307.

What is the cause of suffering? We often imagine - wrongly - that the Buddha said that desire was the cause of suffering. But he didn’t. He said that the cause of suffering was the three poisons of ignorance, attachment and aversion.

The most important of these three is ignorance: the other two follow on from that. Ignorance is a confusion about our true nature: instead of understanding our nature as relational, we falsely think we are beings encased in a self. Thinking in this way, it is only natural to want or to keep what we like, and discard what we don’t.

We confuse ourselves so easily because our society’s usual way of thinking of desire is to think of it in terms of a lack: something is missing.

The point isn’t technical, it’s of fundamental importance. If we misunderstand desire, if we can’t see it as the pulse and flow and expression of this great being, then we will aspire to a buddhism  of false equanimity, a buddhism which is empty and lifeless. With the ghost of suffering inside.

 

 
306.

The four merits of meditation are said to be intuitive wisdom, compassion, equanimity and empathetic joy - but these are not personal qualities.

Yet when the restless dust and debris of the self is stilled, it is as if it forms an archway, through and around which the vast living space containing these qualities can be actualized.

Through which all the mute things can be given voice

 

 
305.

In the Tathagatagarbha sutra, Buddha nature is portrayed figuratively as a little Buddha inside each sentient being. Each being is a womb for the Buddha.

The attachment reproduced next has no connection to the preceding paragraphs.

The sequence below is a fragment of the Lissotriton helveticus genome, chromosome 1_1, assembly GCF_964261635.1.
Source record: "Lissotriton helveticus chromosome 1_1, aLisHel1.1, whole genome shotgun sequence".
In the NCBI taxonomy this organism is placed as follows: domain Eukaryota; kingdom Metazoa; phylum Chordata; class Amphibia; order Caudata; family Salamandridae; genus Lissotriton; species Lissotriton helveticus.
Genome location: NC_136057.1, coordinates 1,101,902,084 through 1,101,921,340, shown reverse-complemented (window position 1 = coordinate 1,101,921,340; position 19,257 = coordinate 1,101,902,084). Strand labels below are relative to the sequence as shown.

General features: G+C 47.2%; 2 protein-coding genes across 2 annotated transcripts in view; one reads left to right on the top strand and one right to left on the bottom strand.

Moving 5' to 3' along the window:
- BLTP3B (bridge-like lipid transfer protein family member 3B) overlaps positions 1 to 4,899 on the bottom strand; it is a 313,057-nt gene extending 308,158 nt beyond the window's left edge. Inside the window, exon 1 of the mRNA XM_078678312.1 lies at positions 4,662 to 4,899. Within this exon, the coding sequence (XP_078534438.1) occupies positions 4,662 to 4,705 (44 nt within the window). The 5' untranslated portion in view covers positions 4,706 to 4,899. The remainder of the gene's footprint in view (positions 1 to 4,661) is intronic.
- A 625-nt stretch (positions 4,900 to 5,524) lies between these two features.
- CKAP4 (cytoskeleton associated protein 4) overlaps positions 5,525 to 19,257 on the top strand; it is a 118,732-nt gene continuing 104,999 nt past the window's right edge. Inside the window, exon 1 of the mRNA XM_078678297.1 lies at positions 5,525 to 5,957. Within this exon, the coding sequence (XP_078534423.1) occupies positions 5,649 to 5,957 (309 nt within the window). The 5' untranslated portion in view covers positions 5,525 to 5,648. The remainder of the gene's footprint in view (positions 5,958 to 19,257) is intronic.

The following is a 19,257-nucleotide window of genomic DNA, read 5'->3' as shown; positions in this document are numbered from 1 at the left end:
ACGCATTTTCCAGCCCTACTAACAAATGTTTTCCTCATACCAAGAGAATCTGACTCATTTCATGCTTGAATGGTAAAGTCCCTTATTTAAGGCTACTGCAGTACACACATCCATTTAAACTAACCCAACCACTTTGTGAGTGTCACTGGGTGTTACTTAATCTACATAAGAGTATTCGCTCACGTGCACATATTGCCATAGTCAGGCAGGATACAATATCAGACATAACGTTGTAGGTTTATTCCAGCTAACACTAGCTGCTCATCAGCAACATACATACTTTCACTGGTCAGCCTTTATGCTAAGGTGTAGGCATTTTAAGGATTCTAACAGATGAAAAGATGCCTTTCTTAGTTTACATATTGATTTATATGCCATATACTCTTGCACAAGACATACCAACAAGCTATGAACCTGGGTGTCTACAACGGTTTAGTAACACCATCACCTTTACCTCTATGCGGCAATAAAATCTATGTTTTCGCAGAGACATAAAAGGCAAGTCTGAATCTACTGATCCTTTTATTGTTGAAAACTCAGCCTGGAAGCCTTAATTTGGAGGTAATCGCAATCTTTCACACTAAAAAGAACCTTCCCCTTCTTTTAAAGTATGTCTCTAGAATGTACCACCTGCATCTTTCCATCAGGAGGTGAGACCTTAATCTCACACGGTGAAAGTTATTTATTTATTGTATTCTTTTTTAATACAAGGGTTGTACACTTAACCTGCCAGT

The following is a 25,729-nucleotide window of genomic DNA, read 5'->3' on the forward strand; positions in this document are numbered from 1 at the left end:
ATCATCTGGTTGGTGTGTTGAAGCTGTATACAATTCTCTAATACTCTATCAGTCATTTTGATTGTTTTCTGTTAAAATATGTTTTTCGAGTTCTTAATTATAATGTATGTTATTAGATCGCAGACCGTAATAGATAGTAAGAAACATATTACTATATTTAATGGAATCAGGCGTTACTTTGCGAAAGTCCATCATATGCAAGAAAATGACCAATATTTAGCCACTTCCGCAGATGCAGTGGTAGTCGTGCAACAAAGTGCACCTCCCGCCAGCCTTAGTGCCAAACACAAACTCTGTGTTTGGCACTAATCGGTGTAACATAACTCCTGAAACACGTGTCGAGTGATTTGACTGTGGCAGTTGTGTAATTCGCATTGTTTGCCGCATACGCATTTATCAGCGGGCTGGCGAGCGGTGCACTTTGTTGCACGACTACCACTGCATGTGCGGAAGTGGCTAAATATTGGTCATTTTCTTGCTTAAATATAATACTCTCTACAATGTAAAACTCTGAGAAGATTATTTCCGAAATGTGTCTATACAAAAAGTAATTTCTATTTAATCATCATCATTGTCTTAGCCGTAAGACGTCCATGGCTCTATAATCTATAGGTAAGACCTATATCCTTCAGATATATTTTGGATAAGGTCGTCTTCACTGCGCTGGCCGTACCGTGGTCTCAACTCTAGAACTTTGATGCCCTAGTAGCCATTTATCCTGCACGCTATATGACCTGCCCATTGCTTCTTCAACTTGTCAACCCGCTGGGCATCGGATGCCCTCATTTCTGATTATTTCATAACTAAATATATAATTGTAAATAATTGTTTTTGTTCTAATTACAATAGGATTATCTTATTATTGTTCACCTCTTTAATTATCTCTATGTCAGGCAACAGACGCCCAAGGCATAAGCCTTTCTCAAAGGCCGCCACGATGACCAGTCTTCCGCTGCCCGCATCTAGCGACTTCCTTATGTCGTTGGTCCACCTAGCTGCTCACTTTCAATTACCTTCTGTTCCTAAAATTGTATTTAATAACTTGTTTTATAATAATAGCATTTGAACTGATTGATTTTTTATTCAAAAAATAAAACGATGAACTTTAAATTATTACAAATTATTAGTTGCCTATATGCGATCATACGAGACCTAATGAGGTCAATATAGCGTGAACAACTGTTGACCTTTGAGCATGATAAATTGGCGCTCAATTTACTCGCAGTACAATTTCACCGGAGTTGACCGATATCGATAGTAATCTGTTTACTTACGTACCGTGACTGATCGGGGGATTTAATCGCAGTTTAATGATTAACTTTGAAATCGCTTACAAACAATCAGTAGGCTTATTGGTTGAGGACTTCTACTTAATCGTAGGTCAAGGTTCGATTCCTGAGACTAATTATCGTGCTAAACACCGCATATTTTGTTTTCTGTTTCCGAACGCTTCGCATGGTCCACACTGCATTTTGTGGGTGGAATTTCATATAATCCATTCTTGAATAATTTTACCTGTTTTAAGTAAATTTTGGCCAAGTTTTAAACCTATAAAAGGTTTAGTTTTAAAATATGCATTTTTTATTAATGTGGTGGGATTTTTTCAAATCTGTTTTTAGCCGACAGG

An ignorant or self centred person might imagine that through practice they would actualise a personal Buddha.

Except, the Buddha which is represented in each sentient being is the same Buddha. These same buddhas form a kind of fabric, containing all beings, like a womb. Each being is like the embryo in this womb of Buddha.

It is like space: in this moment, is the breath inside you yours, or not?

Is the dynamic space inside you as the expression of this breath yours, or not? How can we distinguish this inner space from the greater space which holds us?

Yet if Being collapses, space likewise collapses.

All these little tiles create the vast space of the temple.

 

 
304.

Master Rinzai said that there is a true person who is always coming and going through our face.

Rinzai is, in his own vivid and embodied words, talking about Buddha nature, non duality and so on. And whether this dart of his own words finds a gap in the armour of the Self for you, who knows? But either way, his authentic and heartfelt expression is this true person.

Buddhism has no interest in how the world is constructed. It is not science. It is not psychology. It is not religion.

Its interest in truth is in the truth of you as a human being: who you are, what you can be, and how you can express yourself, and your enfoldment within this greater being of all things. The you that is like a little bird singing.

I am nothing like my teacher and you are nothing like me - because the function of a teacher isn't to make you like them but to make you like you, because - not you but this ‘you’- is the true person.

 

 
303.

(heavy rain is falling)

In the Mountains and Waters Sutra, Dogen says that when human beings see water, fish and dragons see palaces. He doesn’t say that the fish and dragons are mistaken. He also says that although human beings see mountains as still, they are always walking.

Within this ocean, are there palaces, or not? Within this mountain, is there movement, or not?

This being moment is completely manifested, like a mountain. It isn’t dependent on past and future. This being moment is completely liberated within interconnectedness. It flows in all directions, like the ocean: from past to future, from future to past, from present to present. This manifestation and liberation is our life.

 

 
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